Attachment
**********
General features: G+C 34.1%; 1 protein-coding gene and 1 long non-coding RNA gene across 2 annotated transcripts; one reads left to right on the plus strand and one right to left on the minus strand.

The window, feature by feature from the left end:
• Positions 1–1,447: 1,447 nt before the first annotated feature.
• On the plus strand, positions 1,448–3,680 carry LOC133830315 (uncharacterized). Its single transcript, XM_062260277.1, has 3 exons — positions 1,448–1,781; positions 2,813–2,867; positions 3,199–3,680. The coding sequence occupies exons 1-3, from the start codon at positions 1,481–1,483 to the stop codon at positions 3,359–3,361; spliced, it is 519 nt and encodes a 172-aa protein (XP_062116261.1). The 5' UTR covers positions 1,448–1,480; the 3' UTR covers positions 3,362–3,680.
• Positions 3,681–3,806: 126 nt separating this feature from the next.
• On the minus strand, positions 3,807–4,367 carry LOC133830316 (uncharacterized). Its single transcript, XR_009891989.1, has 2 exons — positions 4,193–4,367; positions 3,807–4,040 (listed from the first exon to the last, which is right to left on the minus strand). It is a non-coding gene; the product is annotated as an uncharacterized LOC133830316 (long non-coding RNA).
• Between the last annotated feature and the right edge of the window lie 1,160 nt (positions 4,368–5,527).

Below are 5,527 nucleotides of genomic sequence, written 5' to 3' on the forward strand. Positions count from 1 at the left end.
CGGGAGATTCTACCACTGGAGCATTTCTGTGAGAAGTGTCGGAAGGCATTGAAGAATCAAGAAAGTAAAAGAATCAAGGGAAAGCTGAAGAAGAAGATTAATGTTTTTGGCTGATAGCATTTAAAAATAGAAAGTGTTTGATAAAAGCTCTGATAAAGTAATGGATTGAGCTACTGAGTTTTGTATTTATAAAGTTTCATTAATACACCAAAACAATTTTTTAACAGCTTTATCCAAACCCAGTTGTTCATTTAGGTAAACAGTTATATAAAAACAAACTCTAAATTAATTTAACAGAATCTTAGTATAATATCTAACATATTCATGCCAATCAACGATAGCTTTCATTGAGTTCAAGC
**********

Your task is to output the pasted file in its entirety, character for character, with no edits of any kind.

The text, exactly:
General features: G+C 34.1%; 1 protein-coding gene and 1 long non-coding RNA gene across 2 annotated transcripts; one reads left to right on the plus strand and one right to left on the minus strand.

The window, feature by feature from the left end:
• Positions 1–1,447: 1,447 nt before the first annotated feature.
• On the plus strand, positions 1,448–3,680 carry LOC133830315 (uncharacterized). Its single transcript, XM_062260277.1, has 3 exons — positions 1,448–1,781; positions 2,813–2,867; positions 3,199–3,680. The coding sequence occupies exons 1-3, from the start codon at positions 1,481–1,483 to the stop codon at positions 3,359–3,361; spliced, it is 519 nt and encodes a 172-aa protein (XP_062116261.1). The 5' UTR covers positions 1,448–1,480; the 3' UTR covers positions 3,362–3,680.
• Positions 3,681–3,806: 126 nt separating this feature from the next.
• On the minus strand, positions 3,807–4,367 carry LOC133830316 (uncharacterized). Its single transcript, XR_009891989.1, has 2 exons — positions 4,193–4,367; positions 3,807–4,040 (listed from the first exon to the last, which is right to left on the minus strand). It is a non-coding gene; the product is annotated as an uncharacterized LOC133830316 (long non-coding RNA).
• Between the last annotated feature and the right edge of the window lie 1,160 nt (positions 4,368–5,527).

Below are 5,527 nucleotides of genomic sequence, written 5' to 3' on the forward strand. Positions count from 1 at the left end.
CGGGAGATTCTACCACTGGAGCATTTCTGTGAGAAGTGTCGGAAGGCATTGAAGAATCAAGAAAGTAAAAGAATCAAGGGAAAGCTGAAGAAGAAGATTAATGTTTTTGGCTGATAGCATTTAAAAATAGAAAGTGTTTGATAAAAGCTCTGATAAAGTAATGGATTGAGCTACTGAGTTTTGTATTTATAAAGTTTCATTAATACACCAAAACAATTTTTTAACAGCTTTATCCAAACCCAGTTGTTCATTTAGGTAAACAGTTATATAAAAACAAACTCTAAATTAATTTAACAGAATCTTAGTATAATATCTAACATATTCATGCCAATCAACGATAGCTTTCATTGAGTTCAAGC